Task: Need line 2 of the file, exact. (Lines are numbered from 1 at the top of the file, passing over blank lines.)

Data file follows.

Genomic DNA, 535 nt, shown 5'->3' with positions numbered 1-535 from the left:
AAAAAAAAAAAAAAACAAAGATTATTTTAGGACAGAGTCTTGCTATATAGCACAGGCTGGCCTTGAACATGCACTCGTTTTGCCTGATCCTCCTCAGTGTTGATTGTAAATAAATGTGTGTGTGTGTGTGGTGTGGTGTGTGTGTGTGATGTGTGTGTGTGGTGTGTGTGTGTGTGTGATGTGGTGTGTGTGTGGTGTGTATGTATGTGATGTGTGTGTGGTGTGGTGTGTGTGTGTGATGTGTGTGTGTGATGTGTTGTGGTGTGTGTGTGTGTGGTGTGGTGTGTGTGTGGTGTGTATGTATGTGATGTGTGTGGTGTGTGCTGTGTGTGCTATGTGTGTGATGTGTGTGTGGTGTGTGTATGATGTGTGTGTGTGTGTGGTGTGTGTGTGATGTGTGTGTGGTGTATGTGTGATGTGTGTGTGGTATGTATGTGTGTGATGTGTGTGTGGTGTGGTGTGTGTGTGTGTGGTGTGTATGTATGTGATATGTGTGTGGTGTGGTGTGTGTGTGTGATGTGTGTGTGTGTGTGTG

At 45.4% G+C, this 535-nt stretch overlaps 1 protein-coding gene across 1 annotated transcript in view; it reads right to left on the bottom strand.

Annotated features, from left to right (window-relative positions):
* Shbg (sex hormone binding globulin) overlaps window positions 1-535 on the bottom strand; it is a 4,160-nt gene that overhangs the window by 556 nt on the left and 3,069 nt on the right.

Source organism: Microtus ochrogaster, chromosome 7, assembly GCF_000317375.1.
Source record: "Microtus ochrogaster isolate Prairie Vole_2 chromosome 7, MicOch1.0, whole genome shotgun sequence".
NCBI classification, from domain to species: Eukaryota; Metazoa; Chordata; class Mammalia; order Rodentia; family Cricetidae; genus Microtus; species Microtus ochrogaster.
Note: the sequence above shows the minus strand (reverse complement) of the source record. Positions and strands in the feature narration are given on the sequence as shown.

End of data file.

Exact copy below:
AAAAAAAAAAAAAAACAAAGATTATTTTAGGACAGAGTCTTGCTATATAGCACAGGCTGGCCTTGAACATGCACTCGTTTTGCCTGATCCTCCTCAGTGTTGATTGTAAATAAATGTGTGTGTGTGTGTGGTGTGGTGTGTGTGTGTGATGTGTGTGTGTGGTGTGTGTGTGTGTGTGATGTGGTGTGTGTGTGGTGTGTATGTATGTGATGTGTGTGTGGTGTGGTGTGTGTGTGTGATGTGTGTGTGTGATGTGTTGTGGTGTGTGTGTGTGTGGTGTGGTGTGTGTGTGGTGTGTATGTATGTGATGTGTGTGGTGTGTGCTGTGTGTGCTATGTGTGTGATGTGTGTGTGGTGTGTGTATGATGTGTGTGTGTGTGTGGTGTGTGTGTGATGTGTGTGTGGTGTATGTGTGATGTGTGTGTGGTATGTATGTGTGTGATGTGTGTGTGGTGTGGTGTGTGTGTGTGTGGTGTGTATGTATGTGATATGTGTGTGGTGTGGTGTGTGTGTGTGATGTGTGTGTGTGTGTGTG